In the context of Paris and Cologne, the current mood is reflective of this anti-Merkel train of thought.  

In terms of emotional response, the events that took place in Cologne on New Year’s Eve – where multiple women were reportedly assaulted and robbed in and around the city’s main train station – may be seen as only second to Aylan Kurdi’s death. Predictably, the tide of sympathy for those embraced by Germany wavered, and in many cases soured, as a result.

The facts of what happened remain murky. After media hysteria, it was claimed – including by a senior official at the UN – that initial reports that the majority of assailants were refugees weren’t in fact correct. Various sources place the number of refugees arrested in relation to the attacks between three and 18, and the number of arrests overall between 31 and 73.

Whatever the truth – and it’s likely to be a while before we‘re able to establish what that is –perceptions remain, and the right wing in Germany and elsewhere are further fuelled in their anti-migration rhetoric.

All is hardly rosy for those reaching Britain, either.

The Economist last week reflected on how, over the past decade and a half, those seeking asylum have been concentrated in certain locales – including Middlesbrough, its close neighbour Stockton, and Rochdale in Greater Manchester. These areas all share similar social problems, poverty and unemployment key amongst them.

Whilst it might seem that housing refugees in areas that already have problems isn’t ideal - it’s true that new arrivals struggle to find work and the provision of English lessons is often patchy – it’s not all bad news. Communities with a history of accepting those seeking asylum have naturally become more receptive to it; in Stockton, which has the country’s fourth highest number of refugees per resident, organically grown refugee support groups have bolstered the community. One-time refugee children have thrived, and have left to study at university.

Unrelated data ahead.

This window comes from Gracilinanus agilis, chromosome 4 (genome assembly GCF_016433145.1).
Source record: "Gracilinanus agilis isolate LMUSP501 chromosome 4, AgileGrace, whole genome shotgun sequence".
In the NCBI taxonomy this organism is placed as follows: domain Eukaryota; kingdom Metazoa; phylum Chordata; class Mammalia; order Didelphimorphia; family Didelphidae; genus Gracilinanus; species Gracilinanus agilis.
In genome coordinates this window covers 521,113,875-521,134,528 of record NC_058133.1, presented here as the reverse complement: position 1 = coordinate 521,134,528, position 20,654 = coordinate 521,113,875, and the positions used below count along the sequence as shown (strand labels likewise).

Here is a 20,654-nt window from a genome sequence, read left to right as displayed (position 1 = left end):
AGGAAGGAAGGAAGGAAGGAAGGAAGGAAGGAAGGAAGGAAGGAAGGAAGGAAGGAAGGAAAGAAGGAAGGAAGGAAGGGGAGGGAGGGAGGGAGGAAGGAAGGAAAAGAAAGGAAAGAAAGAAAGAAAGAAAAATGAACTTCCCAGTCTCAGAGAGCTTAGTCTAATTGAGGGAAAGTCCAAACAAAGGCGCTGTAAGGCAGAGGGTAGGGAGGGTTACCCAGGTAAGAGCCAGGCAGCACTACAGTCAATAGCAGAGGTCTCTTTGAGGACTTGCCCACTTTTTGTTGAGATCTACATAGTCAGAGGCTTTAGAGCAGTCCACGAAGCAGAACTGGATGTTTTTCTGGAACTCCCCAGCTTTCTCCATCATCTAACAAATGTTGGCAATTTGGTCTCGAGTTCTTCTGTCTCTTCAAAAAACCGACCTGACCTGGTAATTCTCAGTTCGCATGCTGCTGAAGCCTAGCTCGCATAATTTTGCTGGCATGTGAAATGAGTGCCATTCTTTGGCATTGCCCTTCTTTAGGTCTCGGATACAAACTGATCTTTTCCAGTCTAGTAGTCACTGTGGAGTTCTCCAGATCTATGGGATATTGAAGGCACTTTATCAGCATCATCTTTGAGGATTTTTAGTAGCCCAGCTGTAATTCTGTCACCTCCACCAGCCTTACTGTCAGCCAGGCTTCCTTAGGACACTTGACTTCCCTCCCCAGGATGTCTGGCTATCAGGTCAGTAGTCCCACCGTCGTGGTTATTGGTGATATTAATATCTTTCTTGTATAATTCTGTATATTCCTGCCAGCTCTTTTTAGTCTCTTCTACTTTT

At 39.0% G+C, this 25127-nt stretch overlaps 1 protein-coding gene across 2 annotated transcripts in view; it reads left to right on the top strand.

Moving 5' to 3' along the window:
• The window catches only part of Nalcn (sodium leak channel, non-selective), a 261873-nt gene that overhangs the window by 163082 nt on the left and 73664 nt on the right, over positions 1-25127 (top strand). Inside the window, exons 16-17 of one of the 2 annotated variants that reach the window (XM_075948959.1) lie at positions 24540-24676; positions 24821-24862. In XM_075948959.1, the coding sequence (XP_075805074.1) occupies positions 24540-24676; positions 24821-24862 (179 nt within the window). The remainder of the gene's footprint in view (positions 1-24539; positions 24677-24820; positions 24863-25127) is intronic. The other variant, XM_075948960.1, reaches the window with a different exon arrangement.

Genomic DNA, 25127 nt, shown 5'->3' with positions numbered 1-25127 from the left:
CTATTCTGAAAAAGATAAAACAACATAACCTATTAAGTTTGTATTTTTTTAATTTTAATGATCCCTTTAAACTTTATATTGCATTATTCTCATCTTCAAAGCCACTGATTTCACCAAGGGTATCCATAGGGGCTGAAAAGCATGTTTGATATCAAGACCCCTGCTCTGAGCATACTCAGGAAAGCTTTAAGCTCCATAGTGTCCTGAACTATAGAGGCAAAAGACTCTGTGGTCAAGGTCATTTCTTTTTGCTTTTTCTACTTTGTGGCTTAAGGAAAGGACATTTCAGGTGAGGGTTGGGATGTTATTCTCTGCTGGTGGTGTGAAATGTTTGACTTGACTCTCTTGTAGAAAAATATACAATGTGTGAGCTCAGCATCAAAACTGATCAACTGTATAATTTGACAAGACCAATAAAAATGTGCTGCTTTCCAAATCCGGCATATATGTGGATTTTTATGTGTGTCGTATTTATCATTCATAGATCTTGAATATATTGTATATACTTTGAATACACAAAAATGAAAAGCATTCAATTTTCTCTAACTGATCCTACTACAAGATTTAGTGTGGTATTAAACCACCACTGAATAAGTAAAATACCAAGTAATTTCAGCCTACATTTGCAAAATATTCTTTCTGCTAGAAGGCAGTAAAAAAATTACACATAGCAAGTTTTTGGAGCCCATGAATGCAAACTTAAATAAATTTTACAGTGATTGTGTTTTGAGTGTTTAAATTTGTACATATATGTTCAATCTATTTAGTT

In the long-term, though, surely a policy that deliberately places refugees in deprived areas can’t stand up? According to the International Monetary Fund, integrating refugees better into the job market would encourage economic growth. Placing often well-educated and skilled asylum seekers in areas that can’t utilise their talents fully hardly seems wise. Maybe it’s time for the Home Office to rethink where it houses its new citizens if it wants to benefit them - and the country - in the long-term.

Back in the Aegean, on 17th February the body of an as yet unnamed four-year-old Afghan boy arrived on the Greek island of Chios via boat. His family were amongst 600 to arrive on the island that Wednesday; he was reported to have died during the crossing. There are no images of him to bolster an Aylan Kurdi-esque wave of sympathy. As European leaders gather in Brussels to discuss potential answers - ostensibly over dinner - the trail of devastation elsewhere continues.